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Title: Expression levels of Litopenaeus vannamei toll in the whiteleg shrimp (L. vannamet) in response to different routes of yellow head virus infection
Authors: Poonkhum R.
Anantasomboon G.
Srisuk C.
Ngamniyom A.
Chaivisuthangkura P.
Withyachumnamkul B.
Keywords: messenger RNA
animal experiment
animal model
animal tissue
antibody production
controlled study
Litopenaeus vannamei
polyacrylamide gel electrophoresis
protein expression
reverse transcription polymerase chain reaction
virus load
water quality
Western blotting
Decapoda (Crustacea)
Litopenaeus vannamei
Yellow head virus
Issue Date: 2013
Abstract: The aim of this study was based on experimental infection via the pathogenic injections and natural infections by Yellow-head Virus (YHV). Whiteleg shrimp (Litopenaeusvannamei) were experimentally infected with YHV by either injection or co-habitation with YHV-injected shrimp. Thereafter, YHV load, L. vannamei Toll (LvToll) mRNA and LvToll protein level in gills of moribund and survived shrimp from both groups were determined. All shrimp of the YHV-injected group died within 3 days post-injection and 80% of co-habitation group died within 14 days, with 20% surviving to day 30. Moribund and survived shrimp gills were isolated and analyzed to determine YHV load and LvToll expression. Tissue was also assessed to determine LvToll protein level using an immunofluorescence method. Viral load and levels of LvToll and LvToll in moribund shrimp from co-habitation group were significantly higher than were those of moribund shrimp from YHV-injected group. Survived shrimp from co-habitation group had a significantly lower viral load and lower levels of LvToll and LvToll than the moribund shrimp of the same group. It suggests that mRNA and protein levels in shrimp following an infection by a particular pathogen could differ depending on the route of infection. As the co-habitation method of inducing infection is considered a natural mode of infection, this study also suggests that during natural YHV infection in penaeid shrimp, the up-regulation of LvToll does occur; whether this response is responsible for some degree of protection against mortality caused by YHV infection requires further study. © 2013 Asian Network for Scientific Information.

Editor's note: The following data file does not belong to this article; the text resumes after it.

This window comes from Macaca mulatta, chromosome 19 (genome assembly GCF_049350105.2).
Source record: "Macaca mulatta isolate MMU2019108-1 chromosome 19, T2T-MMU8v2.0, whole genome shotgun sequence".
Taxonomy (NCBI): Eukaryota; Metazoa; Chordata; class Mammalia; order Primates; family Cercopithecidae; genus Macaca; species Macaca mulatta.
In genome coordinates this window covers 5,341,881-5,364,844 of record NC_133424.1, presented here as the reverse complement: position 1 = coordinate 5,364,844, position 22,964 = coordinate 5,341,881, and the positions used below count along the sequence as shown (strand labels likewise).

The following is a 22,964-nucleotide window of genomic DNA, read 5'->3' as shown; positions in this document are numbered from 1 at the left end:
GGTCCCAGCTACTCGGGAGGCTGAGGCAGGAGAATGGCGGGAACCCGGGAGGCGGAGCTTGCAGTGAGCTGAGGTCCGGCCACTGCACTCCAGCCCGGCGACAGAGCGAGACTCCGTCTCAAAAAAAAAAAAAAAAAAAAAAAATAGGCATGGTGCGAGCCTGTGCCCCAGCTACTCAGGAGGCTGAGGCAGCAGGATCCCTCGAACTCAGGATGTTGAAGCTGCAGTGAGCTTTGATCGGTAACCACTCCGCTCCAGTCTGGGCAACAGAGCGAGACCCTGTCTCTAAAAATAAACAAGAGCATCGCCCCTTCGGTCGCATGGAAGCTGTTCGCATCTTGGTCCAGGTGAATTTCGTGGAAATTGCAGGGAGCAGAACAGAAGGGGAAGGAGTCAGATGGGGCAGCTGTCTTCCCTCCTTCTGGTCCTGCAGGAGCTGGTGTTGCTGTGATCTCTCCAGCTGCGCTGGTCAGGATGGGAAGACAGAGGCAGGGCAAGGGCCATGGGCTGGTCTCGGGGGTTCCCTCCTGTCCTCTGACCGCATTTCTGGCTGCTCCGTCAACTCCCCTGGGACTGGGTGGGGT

ISSN: 17273048
Appears in Collections:Scopus 1983-2021

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